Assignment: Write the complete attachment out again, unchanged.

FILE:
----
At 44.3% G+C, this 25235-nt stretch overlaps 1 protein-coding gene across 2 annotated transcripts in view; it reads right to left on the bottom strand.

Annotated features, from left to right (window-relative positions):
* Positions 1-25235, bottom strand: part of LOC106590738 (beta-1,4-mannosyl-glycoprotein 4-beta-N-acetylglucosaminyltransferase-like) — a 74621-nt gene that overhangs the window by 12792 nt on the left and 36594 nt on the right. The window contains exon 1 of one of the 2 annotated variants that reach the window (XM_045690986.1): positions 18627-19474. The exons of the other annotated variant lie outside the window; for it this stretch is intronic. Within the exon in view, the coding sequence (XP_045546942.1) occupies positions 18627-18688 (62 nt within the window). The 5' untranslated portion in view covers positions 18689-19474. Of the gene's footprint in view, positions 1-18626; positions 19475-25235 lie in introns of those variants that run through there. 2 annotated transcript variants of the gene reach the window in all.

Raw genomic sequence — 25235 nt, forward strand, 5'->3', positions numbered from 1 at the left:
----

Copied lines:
At 44.3% G+C, this 25235-nt stretch overlaps 1 protein-coding gene across 2 annotated transcripts in view; it reads right to left on the bottom strand.

Annotated features, from left to right (window-relative positions):
* Positions 1-25235, bottom strand: part of LOC106590738 (beta-1,4-mannosyl-glycoprotein 4-beta-N-acetylglucosaminyltransferase-like) — a 74621-nt gene that overhangs the window by 12792 nt on the left and 36594 nt on the right. The window contains exon 1 of one of the 2 annotated variants that reach the window (XM_045690986.1): positions 18627-19474. The exons of the other annotated variant lie outside the window; for it this stretch is intronic. Within the exon in view, the coding sequence (XP_045546942.1) occupies positions 18627-18688 (62 nt within the window). The 5' untranslated portion in view covers positions 18689-19474. Of the gene's footprint in view, positions 1-18626; positions 19475-25235 lie in introns of those variants that run through there. 2 annotated transcript variants of the gene reach the window in all.

Raw genomic sequence — 25235 nt, forward strand, 5'->3', positions numbered from 1 at the left: